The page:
Neil Munro begins a four-page special report on the shake-up facing the careers service, as the Institute of Career Guidance holds its UK conference in Edinburgh this weekend.
The expressions "turning point" and "crossroads" are much over-used, but there is little doubt that the careers service is facing the kind of transformation that justifies them.
From April, Careers Scotland will be a reality, covering four organisations made up of the 17 private careers companies, 20 education business partnerships, 22 adult guidance networks and 22 local learning partnerships. This has allowed Wendy Alexander, the Enterprise and Lifelong Learning Minister, to return the careers service to the public sector while symbolically torching a few quangos.
Although Careers Scotland will be the national voice for standards, it will be devolved and aligned with the 22 local enterprise companies. So the national body will, in effect, be split between Scottish Enterprise and Highlands and Islands Enterprise. There will, therefore, be two chief executives: Christina Allon, formerly head of Grampian Careers, in charge of lowland Scotland, and Catriona Eagle, who was at the helm of the Argyll and Bute Careers Partnership and will preside north of the Highland line.
The particular line management within Scottish Enterprise is telling. Mrs Allon's boss will be Alan Sinclair, senior director of learning and skills. He will also have under his wing the new Future Skills Scotland, which aims to improve labour market information. Careers Scotland, therefore, will be firmly embedded as much in the Government's job creation machinery as in its lifelong learning agenda.
Although these arrangements have inevitably given rise to suspicions that the careers service is about to become the handmaiden of employers, Ms Alexander was adamant at its launch in January that "impartiality of careers advice will be fundamental".
Mrs Allon and Ms Eagle, too, accentuate the positive, suggesting that "for the first time, the guidance community will have a direct opportunity to influence skills and learning policy, and provision will benefit from close links to Future Skills Scotland". Working closely with the education world as well as the business world will be a priority, they say.
To suggest that this complex set-up - in which new professional relationships will have to be forged across four organisations - will present a huge challenge for the new management and an uncertain future for the 1,200 staff is, self-evidently, an understatement.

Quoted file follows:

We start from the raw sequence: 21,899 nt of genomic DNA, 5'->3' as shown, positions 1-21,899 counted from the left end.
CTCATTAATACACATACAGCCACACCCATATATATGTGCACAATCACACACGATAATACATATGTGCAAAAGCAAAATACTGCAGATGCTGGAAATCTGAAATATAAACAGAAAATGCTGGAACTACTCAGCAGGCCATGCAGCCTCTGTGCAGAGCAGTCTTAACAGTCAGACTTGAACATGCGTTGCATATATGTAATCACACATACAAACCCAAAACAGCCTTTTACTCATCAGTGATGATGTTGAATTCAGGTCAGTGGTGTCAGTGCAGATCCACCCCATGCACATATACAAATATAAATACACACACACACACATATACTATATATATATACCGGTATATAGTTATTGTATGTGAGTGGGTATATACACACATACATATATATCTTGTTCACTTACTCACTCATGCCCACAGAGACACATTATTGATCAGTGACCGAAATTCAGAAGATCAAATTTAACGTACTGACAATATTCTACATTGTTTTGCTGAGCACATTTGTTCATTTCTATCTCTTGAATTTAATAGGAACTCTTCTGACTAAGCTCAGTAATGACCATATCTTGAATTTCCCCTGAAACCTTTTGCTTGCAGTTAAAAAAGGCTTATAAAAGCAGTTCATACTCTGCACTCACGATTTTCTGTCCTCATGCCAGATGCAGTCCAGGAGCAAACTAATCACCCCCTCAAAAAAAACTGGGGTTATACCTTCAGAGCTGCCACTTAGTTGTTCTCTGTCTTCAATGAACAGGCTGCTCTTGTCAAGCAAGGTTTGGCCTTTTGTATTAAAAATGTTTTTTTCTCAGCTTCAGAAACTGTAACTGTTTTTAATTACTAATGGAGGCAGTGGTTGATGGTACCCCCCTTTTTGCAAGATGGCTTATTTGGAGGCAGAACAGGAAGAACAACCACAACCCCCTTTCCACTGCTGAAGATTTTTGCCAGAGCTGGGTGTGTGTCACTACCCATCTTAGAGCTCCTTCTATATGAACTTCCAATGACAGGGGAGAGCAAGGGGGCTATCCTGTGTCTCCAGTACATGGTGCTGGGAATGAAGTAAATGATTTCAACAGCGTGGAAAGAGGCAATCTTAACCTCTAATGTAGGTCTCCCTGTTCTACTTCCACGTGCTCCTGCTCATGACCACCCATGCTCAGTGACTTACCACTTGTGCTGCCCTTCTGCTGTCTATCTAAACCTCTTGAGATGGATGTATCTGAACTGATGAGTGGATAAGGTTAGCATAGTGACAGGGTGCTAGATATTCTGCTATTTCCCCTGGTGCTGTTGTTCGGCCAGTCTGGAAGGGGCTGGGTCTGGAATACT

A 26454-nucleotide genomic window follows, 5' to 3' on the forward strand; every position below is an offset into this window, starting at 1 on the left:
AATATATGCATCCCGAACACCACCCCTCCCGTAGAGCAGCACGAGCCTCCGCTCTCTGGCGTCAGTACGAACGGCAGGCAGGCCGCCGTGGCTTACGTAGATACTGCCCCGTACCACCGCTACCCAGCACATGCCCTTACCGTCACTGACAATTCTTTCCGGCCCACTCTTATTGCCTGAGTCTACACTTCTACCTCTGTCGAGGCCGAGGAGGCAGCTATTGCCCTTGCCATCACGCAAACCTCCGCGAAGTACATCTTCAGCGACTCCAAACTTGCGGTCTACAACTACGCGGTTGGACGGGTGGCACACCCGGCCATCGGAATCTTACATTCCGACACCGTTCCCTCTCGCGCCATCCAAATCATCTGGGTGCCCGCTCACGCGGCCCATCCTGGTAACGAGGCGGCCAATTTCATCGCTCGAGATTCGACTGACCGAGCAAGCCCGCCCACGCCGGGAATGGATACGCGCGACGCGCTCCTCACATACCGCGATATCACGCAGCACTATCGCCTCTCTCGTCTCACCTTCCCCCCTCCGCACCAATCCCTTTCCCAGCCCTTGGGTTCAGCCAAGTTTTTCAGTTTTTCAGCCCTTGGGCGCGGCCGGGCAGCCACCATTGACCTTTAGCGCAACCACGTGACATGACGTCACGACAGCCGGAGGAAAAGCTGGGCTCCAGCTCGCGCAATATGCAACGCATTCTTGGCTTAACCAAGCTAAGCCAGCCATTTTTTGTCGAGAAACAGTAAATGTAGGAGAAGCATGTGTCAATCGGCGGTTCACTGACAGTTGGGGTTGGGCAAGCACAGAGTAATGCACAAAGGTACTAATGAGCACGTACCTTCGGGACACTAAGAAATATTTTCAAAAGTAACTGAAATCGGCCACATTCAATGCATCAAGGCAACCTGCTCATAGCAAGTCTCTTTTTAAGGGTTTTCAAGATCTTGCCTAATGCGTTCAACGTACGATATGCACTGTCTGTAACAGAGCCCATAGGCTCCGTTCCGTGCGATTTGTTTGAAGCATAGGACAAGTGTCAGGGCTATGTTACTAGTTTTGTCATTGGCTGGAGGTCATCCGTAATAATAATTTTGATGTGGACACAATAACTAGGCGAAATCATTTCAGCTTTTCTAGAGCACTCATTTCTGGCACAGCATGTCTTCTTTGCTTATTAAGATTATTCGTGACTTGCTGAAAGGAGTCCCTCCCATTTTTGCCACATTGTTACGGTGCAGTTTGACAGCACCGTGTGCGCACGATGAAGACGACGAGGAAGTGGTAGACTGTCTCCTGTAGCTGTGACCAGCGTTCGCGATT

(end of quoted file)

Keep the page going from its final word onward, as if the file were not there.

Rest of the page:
"Many people will find the change unsettling," Mrs Allon and Ms Eagle acknowledge, "but we believe that it will result in a more coherent, focused, quality-assured service for individuals and other customer groups, as well as providing a broader range of personal development opportunities for staff as employees of the enterprise agencies."
Apprehension may be cushioned a little by the largest ever boost to careers spending in Scotland, doubling the current pound;24 million combined budget in three years. The extra funds will be made up of pound;9 million to create an all-age careers guidance service and pound;15 million for "inclusiveness" measures arising out of recommendations in the September 1999 Beattie report on post-16 education and training for disadvantaged school-leavers.
The new leadership is determined not to impose solutions. Local services "will need to demonstrate sensitivity to the needs of local communities and users," say Mrs Allon and Ms Eagle, "and a key challenge will be to get the right balance between that local responsiveness and the requirement for national consistency and agreed priorities."
The changes contrast significantly with those elsewhere in Britain. Scotland is setting up an all-age careers guidance service within the economic development framework of the enterprise agencies. Wales is also adopting an all-age service but within education and lifelong learning. England is developing the Connexions youth service with social inclusion as a priority (page 9).
Malcolm Barron, president of the Institute of Career Guidance, who will preside over the Edinburgh conference this weekend, welcomes this diversity as "healthy". But he observes that, despite coming from different starting points, there are common practices emerging in all three countries. The personal adviser envisaged for young people in England, for example, is similar to the key worker recommended by the Beattie report in Scotland.
Mr Barron, who is head of the careers service in Fife, is in no doubt that the new all-age service in Scotland has come of age. "Serious resources are now going into the careers service because there is a realisation that it underpins other Government strategies of raising attainment, improving social inclusion and encouraging lifelong learning.
"If you believe in lifelong learning, you've got to believe in lifelong careers guidance."